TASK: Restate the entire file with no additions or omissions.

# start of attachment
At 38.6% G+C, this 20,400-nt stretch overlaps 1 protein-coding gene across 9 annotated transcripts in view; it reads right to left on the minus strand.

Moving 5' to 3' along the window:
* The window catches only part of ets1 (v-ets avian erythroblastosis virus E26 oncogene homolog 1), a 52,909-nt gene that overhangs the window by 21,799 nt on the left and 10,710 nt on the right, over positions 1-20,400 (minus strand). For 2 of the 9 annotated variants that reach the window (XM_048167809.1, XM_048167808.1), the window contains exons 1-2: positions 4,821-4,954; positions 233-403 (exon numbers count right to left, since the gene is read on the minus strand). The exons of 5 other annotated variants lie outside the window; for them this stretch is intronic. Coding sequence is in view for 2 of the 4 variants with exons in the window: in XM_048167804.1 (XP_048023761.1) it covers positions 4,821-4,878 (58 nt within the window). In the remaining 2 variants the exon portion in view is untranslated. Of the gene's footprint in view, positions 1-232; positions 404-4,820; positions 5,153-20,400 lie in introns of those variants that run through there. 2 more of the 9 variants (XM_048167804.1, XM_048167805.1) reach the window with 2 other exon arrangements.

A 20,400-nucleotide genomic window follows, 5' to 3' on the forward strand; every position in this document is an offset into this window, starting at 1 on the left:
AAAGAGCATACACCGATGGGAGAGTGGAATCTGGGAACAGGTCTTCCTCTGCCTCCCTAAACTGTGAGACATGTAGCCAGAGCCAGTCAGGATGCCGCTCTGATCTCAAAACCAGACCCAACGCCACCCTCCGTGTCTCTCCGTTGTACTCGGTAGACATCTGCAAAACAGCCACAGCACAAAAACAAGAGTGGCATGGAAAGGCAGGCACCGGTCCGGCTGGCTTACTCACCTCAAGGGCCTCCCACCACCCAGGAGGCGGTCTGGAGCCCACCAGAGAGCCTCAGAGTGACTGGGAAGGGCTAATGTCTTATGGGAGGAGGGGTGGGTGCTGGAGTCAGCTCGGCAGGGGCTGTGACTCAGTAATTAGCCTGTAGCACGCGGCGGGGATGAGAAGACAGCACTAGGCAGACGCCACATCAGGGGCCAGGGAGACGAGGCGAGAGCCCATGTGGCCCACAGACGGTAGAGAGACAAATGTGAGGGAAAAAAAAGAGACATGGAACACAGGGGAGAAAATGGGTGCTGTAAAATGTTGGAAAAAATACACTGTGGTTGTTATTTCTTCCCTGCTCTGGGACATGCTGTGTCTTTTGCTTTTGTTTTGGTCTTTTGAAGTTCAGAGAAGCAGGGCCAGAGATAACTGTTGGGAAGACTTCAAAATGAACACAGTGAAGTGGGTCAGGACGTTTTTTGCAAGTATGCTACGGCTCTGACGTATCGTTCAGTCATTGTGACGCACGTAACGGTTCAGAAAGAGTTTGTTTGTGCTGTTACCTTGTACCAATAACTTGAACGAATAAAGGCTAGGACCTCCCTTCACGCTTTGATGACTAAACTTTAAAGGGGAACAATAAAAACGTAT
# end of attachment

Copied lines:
At 38.6% G+C, this 20,400-nt stretch overlaps 1 protein-coding gene across 9 annotated transcripts in view; it reads right to left on the minus strand.

Moving 5' to 3' along the window:
* The window catches only part of ets1 (v-ets avian erythroblastosis virus E26 oncogene homolog 1), a 52,909-nt gene that overhangs the window by 21,799 nt on the left and 10,710 nt on the right, over positions 1-20,400 (minus strand). For 2 of the 9 annotated variants that reach the window (XM_048167809.1, XM_048167808.1), the window contains exons 1-2: positions 4,821-4,954; positions 233-403 (exon numbers count right to left, since the gene is read on the minus strand). The exons of 5 other annotated variants lie outside the window; for them this stretch is intronic. Coding sequence is in view for 2 of the 4 variants with exons in the window: in XM_048167804.1 (XP_048023761.1) it covers positions 4,821-4,878 (58 nt within the window). In the remaining 2 variants the exon portion in view is untranslated. Of the gene's footprint in view, positions 1-232; positions 404-4,820; positions 5,153-20,400 lie in introns of those variants that run through there. 2 more of the 9 variants (XM_048167804.1, XM_048167805.1) reach the window with 2 other exon arrangements.

A 20,400-nucleotide genomic window follows, 5' to 3' on the forward strand; every position in this document is an offset into this window, starting at 1 on the left:
AAAGAGCATACACCGATGGGAGAGTGGAATCTGGGAACAGGTCTTCCTCTGCCTCCCTAAACTGTGAGACATGTAGCCAGAGCCAGTCAGGATGCCGCTCTGATCTCAAAACCAGACCCAACGCCACCCTCCGTGTCTCTCCGTTGTACTCGGTAGACATCTGCAAAACAGCCACAGCACAAAAACAAGAGTGGCATGGAAAGGCAGGCACCGGTCCGGCTGGCTTACTCACCTCAAGGGCCTCCCACCACCCAGGAGGCGGTCTGGAGCCCACCAGAGAGCCTCAGAGTGACTGGGAAGGGCTAATGTCTTATGGGAGGAGGGGTGGGTGCTGGAGTCAGCTCGGCAGGGGCTGTGACTCAGTAATTAGCCTGTAGCACGCGGCGGGGATGAGAAGACAGCACTAGGCAGACGCCACATCAGGGGCCAGGGAGACGAGGCGAGAGCCCATGTGGCCCACAGACGGTAGAGAGACAAATGTGAGGGAAAAAAAAGAGACATGGAACACAGGGGAGAAAATGGGTGCTGTAAAATGTTGGAAAAAATACACTGTGGTTGTTATTTCTTCCCTGCTCTGGGACATGCTGTGTCTTTTGCTTTTGTTTTGGTCTTTTGAAGTTCAGAGAAGCAGGGCCAGAGATAACTGTTGGGAAGACTTCAAAATGAACACAGTGAAGTGGGTCAGGACGTTTTTTGCAAGTATGCTACGGCTCTGACGTATCGTTCAGTCATTGTGACGCACGTAACGGTTCAGAAAGAGTTTGTTTGTGCTGTTACCTTGTACCAATAACTTGAACGAATAAAGGCTAGGACCTCCCTTCACGCTTTGATGACTAAACTTTAAAGGGGAACAATAAAAACGTAT